US Economic Update: September 2016
Despite inflation remaining stubbornly below the Fed’s 2% goal, lower unemployment can still be expected to generate price pressures.
Inflation, Unemployment and Wages in the US
Despite inflation remaining stubbornly below the Fed’s 2% goal, lower unemployment can still be expected to generate price pressures. The short-term link between wages and inflation is even less clear but, over time, strong labour costs are associated with higher inflation and also provide additional evidence that the labour market has recovered.
Many advanced economies continued to face low inflation, even in the face of continuing efforts by central banks to inflate their economies through unconventional monetary policy.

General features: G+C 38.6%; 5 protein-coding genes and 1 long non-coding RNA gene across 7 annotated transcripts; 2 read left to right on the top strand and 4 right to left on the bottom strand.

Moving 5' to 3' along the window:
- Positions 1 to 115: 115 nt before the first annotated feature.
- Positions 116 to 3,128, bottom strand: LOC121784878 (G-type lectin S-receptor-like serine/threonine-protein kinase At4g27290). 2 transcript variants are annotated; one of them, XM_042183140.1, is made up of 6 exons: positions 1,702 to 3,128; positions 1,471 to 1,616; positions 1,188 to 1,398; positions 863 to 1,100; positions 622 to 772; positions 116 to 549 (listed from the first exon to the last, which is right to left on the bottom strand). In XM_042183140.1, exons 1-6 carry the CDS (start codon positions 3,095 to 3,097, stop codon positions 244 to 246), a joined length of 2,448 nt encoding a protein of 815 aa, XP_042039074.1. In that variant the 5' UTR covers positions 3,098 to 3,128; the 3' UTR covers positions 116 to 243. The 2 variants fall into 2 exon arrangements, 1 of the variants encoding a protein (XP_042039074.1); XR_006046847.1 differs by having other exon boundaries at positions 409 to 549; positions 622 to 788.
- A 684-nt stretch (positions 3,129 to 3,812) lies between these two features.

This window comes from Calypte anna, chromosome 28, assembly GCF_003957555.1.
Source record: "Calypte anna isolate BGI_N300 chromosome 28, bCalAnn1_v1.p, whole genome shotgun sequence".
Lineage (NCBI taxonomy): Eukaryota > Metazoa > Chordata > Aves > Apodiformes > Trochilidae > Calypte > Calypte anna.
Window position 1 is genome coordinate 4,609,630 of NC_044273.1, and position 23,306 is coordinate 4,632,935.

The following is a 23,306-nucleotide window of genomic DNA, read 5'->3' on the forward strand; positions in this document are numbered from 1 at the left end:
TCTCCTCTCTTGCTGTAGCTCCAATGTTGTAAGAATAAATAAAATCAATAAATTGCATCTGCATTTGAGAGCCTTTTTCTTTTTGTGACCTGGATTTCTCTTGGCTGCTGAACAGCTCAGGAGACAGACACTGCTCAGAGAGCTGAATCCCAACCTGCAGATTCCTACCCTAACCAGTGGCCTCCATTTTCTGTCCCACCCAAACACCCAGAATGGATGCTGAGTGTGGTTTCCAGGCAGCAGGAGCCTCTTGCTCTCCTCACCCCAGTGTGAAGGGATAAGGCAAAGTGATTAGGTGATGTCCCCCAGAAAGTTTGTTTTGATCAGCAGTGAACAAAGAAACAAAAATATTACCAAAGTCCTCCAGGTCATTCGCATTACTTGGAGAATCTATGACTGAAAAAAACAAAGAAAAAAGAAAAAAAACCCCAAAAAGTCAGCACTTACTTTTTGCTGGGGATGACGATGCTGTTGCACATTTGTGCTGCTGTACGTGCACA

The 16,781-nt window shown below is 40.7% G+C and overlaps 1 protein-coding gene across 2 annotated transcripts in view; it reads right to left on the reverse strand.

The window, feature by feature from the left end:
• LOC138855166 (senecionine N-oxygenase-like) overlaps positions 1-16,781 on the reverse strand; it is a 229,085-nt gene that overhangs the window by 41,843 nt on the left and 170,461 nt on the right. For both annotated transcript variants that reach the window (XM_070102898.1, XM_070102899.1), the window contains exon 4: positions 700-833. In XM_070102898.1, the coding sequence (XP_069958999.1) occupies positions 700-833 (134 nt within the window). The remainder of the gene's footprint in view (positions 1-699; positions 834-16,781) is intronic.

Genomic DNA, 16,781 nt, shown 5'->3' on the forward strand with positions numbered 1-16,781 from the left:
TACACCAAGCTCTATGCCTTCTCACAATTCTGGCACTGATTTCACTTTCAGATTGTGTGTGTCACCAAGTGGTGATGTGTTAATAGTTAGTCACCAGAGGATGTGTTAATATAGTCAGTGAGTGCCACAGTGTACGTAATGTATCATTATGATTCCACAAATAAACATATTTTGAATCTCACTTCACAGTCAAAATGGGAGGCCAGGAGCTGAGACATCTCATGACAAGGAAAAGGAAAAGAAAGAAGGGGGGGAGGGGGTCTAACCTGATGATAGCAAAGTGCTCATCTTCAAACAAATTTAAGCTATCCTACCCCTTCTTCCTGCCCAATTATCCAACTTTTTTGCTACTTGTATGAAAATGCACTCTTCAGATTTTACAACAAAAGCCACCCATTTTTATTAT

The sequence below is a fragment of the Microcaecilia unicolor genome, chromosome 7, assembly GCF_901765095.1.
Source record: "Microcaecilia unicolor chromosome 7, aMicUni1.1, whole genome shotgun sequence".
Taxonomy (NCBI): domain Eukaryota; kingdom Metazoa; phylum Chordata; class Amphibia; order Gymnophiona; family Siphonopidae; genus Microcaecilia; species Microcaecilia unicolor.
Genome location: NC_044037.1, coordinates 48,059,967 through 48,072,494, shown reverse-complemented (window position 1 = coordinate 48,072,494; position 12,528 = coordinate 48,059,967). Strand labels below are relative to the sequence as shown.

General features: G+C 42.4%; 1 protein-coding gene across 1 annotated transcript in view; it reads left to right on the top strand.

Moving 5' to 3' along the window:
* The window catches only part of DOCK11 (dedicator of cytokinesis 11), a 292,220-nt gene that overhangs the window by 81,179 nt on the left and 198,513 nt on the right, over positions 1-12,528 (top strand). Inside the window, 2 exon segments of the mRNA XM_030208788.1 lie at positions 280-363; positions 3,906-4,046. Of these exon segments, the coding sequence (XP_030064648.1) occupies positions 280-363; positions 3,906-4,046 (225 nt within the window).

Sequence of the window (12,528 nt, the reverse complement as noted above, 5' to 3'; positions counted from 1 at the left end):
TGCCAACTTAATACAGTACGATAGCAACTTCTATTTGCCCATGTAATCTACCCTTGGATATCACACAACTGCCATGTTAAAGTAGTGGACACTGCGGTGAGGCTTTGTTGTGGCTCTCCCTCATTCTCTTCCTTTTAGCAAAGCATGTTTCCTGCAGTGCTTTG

Forecasts of higher inflation in these economies rely on the view that improving labour markets will put upwards pressure on prices.
This view is endorsed by the Fed Chair, Janet Yellen who in a September 2015 speech stated “Economic theory suggests, and empirical analysis confirms, that such deviations of inflation from trend depend partly on the intensity of resource utilization in the economy–as approximated, for example, by the gap between the actual unemployment rate and its so-called natural rate…”. However, another Fed member, Lael Brainard, has cautioned against relying on this past relationship.
Looking at the US we find that the relationship between the labour market and inflation is still working, although it is not that precise and other factors are also important. The short-term link from higher wages to inflation is less clear, but sustained higher wages growth – or more precisely higher unit labour costs (which adjust for productivity) – would provide added confirmation that the labour market has improved and that any pick-up in inflation would be sustained.
For further details please see the attached document
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